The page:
Egypt wants extension of emergency law
Cairo - Egyptian Prime Minister Ahmed Nazif will on Tuesday ask parliament, which is dominated by the ruling party, to extend the state of emergency by two years, cabinet minister Mufid Shehab said.
Egypt's decades-old emergency law gives police extended powers of arrest, suspends constitutional rights and curbs non-governmental political activity. Special courts set up under the law deny a right of appeal.
"The government is going to ask for an extension (of the emergency law) for two years," Shehab told reporters, saying Nazif will address the People's Assembly later on Tuesday.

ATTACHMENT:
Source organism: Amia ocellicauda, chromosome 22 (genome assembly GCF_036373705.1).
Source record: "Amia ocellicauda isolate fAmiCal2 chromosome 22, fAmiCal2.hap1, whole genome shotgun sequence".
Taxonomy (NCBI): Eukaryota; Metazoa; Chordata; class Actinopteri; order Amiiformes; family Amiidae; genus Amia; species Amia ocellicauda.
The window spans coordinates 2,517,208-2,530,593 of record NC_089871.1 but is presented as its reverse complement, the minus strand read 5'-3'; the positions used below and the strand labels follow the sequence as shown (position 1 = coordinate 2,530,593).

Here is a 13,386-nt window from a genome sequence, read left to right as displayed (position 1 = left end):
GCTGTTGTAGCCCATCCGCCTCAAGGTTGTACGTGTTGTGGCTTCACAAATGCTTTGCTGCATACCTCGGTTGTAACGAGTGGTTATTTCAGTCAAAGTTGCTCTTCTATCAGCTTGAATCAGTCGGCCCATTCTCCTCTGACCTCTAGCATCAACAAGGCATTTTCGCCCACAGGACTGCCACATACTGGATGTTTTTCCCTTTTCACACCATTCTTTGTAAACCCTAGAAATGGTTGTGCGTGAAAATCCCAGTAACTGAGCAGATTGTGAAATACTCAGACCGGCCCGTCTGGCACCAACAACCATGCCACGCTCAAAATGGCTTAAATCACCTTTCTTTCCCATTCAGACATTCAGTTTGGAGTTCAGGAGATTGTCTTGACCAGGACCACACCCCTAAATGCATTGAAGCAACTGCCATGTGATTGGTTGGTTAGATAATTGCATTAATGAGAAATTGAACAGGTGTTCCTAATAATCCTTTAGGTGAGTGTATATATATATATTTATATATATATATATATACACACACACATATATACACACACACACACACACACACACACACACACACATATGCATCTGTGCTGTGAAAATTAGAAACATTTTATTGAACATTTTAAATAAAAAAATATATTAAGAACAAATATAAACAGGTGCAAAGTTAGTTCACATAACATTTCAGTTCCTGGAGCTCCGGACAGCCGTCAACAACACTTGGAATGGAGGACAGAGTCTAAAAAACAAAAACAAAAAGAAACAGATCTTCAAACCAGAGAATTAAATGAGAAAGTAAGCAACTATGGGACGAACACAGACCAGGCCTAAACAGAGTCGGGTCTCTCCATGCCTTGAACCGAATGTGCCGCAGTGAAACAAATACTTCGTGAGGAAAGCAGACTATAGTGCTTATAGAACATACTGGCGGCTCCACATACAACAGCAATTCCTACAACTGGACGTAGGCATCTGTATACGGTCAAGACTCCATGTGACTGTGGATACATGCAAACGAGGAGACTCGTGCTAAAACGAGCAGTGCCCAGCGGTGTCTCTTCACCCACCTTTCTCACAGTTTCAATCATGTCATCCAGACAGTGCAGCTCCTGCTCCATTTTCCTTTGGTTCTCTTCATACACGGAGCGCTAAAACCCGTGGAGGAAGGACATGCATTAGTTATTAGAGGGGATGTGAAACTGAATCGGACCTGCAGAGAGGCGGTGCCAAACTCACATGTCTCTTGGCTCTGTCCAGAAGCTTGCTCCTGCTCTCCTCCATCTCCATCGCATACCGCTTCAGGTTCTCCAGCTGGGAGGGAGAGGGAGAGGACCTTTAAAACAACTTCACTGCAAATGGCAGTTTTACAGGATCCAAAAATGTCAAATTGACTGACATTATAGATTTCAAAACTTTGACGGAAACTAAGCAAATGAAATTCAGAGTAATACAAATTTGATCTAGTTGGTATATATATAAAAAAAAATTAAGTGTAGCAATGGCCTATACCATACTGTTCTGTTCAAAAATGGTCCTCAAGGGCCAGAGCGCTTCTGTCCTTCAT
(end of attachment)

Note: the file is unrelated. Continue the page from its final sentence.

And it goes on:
The move to extend the status is widely expected to go through considering it needs a simple majority to pass and parliament is dominated by President Hosni Mubarak's National Democratic Party.
The state of emergency was imposed in 1981 after the assassination by Islamists of president Anwar Sadat and has been repeatedly renewed since then despite protests from local and international rights groups and regime opponents.
The controversial law is set to expire on May 31. Parliament would be voting to extend the state of emergency from June 1 to May 31, 2012, Shehab said.
But he insisted that it would only be applied to "crimes confined to terrorism and the trafficking of narcotics".
Egypt's authorities have used the state of emergency to clamp down on political opponents, including the country's largest opposition movement, the banned Muslim Brotherhood, whose members sit in parliament as independents.